In this symposium, we will provide an overview of the 2021 recommendations of the World Health Organization (WHO) World Report on Hearing regarding universal hearing screening for older adults. The prevalence of hearing loss increases markedly with age. By 75 years of age, the majority of older adults live with hearing loss. Importantly, hearing loss can co-occur with and increase risk for psychological (e.g., depression, dementia), social (e.g., isolation, loneliness) and physical (e.g., falls) health issues. Consistent with the WHO Integrated Care for Older People (ICOPE) guidelines, a decline in hearing capacity, alone or in combination with other health issues, can compromise functioning and undermine aging well. Nevertheless, the delay between first noticing hearing difficulties in everyday life and help-seeking from hearing specialists often takes a decade or more. Of those who have hearing loss, only about 1/5 use hearing aids, even in high-income countries where public funding is available. It is estimated that there would be a $16 return on every $1 invested to increase timely access to hearing health care. Hearing screening during regular health checks or during assessments for associated health conditions could help to accelerate the identification of hearing loss and reduce delays in help-seeking. Given that communication is an integral aspect of functioning and participation in everyday activities, earlier provision of hearing health care should be a key factor in aging well. Implementing hearing screening for older adults will require cost-effective and feasible technologies for assessing hearing and new inter-professional collaborations between hearing specialists and those working in primary and geriatric care. The first paper provides an overview of the WHO guidance regarding a global approach to universal hearing screening for older adults. The second paper shows how new high-tech, low-touch technologies are being implemented to achieve hearing screening in South Africa. The third paper describes new Canadian geriatric guidelines for dementia assessment and treatment in primary care that include recommendations for hearing screening. The fourth paper presents the results of a study in which hearing screening was conducted at a memory clinic in-person pre-COVID-19 and using remote testing during COVID-19. The fifth paper presents the results of a study examining how encouragement by physicians and on-site hearing screening in primary care influenced help-seeking by those who failed hearing screening. The symposium will conclude with a discussion of how best to implement hearing screening in a new model of integrated care for older people.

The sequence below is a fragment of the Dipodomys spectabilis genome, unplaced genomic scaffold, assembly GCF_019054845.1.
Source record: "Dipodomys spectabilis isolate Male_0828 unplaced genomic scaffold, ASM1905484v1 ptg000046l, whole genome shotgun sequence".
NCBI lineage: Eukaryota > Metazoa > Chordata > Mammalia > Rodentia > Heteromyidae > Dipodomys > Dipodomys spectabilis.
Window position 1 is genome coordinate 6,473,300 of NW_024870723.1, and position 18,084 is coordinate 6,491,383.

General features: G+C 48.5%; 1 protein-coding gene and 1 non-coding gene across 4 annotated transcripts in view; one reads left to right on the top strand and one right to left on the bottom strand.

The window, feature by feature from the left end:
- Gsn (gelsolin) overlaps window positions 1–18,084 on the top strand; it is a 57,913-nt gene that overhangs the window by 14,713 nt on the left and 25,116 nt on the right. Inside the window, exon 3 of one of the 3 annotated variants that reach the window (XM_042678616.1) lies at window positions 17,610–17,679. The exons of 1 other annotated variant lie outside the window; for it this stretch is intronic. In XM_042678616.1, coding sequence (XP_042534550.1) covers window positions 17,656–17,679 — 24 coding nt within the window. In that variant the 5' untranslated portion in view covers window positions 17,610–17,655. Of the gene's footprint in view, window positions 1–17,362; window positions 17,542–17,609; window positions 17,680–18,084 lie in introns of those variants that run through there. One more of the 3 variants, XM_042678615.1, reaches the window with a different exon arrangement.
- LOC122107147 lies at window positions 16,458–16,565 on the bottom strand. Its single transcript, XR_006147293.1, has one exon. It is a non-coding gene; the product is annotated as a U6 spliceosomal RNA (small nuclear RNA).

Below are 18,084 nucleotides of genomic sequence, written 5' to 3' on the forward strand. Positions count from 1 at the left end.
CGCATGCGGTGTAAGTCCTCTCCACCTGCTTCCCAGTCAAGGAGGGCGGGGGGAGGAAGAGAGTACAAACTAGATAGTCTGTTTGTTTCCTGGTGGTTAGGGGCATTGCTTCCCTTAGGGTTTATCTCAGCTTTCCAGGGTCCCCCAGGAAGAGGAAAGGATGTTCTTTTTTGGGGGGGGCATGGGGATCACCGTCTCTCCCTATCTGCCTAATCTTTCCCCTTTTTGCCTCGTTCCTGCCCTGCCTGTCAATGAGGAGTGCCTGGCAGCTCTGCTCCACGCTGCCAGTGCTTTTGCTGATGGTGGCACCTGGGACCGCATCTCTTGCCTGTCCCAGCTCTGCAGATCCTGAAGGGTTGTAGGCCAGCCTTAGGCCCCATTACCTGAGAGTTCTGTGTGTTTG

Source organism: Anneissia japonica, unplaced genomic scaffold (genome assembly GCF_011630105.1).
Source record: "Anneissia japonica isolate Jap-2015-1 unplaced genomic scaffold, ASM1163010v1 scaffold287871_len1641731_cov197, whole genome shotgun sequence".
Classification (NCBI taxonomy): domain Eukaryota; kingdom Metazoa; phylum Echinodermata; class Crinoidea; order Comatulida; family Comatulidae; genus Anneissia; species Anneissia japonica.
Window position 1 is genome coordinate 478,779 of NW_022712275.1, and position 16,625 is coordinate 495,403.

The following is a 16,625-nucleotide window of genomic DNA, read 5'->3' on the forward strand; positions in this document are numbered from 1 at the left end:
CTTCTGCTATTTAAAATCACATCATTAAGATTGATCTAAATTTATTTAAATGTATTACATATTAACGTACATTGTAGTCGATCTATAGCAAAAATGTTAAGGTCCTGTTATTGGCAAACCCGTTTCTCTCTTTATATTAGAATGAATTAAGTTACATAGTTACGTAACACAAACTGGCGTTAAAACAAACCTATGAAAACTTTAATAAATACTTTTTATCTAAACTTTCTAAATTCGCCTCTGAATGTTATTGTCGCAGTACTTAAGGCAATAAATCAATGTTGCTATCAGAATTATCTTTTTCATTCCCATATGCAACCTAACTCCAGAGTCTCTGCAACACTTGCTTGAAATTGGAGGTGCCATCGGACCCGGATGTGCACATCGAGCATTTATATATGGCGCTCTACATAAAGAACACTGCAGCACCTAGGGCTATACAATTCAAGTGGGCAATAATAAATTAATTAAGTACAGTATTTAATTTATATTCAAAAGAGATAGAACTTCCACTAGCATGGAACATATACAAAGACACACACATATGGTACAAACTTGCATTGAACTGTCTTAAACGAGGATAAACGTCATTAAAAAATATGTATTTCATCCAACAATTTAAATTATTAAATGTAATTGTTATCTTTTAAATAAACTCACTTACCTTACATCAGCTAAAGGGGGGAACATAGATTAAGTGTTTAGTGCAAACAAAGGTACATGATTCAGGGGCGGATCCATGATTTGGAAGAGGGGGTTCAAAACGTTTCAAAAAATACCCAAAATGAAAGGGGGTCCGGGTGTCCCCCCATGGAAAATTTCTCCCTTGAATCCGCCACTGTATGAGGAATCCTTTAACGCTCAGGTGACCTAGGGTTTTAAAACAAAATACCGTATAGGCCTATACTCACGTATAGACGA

Presenter #1, Catherine McMahon